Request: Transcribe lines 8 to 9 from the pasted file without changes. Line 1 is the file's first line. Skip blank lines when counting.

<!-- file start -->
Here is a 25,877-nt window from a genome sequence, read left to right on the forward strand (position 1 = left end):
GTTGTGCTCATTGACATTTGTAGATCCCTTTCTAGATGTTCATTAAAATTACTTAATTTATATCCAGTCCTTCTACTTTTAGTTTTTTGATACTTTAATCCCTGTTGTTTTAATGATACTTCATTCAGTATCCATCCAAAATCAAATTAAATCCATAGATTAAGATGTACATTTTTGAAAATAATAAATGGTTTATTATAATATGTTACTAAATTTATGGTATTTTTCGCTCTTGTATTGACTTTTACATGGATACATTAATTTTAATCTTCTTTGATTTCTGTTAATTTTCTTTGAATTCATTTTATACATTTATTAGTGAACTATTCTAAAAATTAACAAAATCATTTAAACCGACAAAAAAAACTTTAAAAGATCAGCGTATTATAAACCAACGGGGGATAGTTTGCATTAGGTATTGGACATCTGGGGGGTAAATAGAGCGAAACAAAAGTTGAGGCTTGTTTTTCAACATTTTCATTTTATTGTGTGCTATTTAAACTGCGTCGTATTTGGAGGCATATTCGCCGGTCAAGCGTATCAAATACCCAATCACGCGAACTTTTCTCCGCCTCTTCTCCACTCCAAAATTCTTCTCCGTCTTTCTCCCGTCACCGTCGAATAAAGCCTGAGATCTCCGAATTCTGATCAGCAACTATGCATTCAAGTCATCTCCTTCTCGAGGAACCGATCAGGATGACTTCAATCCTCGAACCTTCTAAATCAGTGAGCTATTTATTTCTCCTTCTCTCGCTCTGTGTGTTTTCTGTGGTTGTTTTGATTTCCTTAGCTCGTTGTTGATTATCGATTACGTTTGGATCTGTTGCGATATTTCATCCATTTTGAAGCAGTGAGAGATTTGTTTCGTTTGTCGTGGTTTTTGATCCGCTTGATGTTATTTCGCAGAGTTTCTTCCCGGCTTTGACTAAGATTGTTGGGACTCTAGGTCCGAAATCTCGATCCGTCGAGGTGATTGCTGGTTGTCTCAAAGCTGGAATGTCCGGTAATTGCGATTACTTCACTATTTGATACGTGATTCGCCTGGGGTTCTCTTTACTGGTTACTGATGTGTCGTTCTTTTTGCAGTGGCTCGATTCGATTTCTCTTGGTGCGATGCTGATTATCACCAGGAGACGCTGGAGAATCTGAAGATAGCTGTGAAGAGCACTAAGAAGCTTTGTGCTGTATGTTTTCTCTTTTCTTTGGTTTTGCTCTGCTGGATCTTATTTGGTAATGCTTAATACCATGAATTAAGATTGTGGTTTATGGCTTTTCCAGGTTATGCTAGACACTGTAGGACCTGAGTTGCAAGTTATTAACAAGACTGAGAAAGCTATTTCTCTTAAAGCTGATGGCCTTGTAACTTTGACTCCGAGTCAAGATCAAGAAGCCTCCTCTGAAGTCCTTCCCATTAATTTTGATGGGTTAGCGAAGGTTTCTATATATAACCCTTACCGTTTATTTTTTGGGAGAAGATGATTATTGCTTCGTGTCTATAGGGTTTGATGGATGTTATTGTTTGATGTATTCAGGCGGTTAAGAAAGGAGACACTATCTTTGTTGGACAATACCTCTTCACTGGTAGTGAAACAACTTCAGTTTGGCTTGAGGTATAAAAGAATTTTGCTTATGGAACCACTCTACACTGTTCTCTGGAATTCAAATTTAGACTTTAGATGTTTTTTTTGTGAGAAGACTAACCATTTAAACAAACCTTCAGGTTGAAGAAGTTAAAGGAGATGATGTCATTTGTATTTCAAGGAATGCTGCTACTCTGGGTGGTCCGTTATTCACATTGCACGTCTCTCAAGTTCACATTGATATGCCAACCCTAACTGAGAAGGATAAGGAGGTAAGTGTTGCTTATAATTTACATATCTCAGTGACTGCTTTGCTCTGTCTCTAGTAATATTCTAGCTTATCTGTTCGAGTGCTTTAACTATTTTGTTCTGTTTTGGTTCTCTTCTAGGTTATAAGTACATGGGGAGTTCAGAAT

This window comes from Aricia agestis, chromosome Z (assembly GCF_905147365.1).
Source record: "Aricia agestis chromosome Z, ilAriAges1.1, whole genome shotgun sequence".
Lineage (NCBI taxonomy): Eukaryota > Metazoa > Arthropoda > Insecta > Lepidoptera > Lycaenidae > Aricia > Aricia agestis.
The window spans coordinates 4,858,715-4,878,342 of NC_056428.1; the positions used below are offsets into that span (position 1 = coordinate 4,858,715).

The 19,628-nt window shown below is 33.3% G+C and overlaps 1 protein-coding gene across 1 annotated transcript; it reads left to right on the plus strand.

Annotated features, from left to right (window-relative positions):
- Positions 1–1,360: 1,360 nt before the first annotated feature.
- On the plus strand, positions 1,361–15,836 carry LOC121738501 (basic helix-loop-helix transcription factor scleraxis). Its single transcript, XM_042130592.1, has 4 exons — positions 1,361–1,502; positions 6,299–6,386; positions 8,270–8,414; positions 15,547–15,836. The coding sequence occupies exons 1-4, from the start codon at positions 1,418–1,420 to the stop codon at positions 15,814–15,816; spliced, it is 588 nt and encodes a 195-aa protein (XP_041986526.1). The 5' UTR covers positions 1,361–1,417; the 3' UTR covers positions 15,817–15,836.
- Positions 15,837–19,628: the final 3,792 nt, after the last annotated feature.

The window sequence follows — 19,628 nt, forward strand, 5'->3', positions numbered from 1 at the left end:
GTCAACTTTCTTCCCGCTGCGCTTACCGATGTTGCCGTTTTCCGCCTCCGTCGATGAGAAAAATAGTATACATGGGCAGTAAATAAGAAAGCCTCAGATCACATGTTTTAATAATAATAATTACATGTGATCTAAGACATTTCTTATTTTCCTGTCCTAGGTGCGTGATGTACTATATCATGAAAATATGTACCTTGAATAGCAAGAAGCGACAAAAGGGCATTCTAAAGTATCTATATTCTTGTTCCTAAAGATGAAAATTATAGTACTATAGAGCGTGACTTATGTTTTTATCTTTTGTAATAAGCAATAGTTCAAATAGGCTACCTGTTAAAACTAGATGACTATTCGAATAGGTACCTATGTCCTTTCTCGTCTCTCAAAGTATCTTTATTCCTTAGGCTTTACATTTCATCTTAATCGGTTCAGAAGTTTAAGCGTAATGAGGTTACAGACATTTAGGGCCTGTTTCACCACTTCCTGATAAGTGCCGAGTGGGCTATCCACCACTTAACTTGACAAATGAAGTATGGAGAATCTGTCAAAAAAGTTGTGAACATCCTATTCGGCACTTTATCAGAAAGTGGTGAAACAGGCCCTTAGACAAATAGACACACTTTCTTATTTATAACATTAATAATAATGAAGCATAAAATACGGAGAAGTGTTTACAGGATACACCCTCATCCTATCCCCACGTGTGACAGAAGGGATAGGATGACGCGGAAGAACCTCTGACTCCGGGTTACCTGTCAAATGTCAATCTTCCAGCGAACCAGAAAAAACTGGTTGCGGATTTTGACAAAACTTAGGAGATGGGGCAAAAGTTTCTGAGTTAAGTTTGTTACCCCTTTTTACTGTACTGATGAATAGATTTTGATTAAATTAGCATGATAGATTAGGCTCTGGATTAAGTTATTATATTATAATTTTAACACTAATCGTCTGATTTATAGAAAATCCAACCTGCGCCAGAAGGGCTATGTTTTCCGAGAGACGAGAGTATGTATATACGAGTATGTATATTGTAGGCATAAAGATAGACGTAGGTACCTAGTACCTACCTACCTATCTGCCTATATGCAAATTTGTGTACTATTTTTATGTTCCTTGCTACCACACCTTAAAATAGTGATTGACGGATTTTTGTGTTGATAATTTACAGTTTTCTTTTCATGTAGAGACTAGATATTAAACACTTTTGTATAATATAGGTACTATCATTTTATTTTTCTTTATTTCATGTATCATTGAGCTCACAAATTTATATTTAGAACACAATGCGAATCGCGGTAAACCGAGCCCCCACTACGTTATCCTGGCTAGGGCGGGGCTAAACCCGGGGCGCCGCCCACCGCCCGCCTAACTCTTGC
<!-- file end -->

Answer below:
Annotated features, from left to right (window-relative positions):
- Positions 1–1,360: 1,360 nt before the first annotated feature.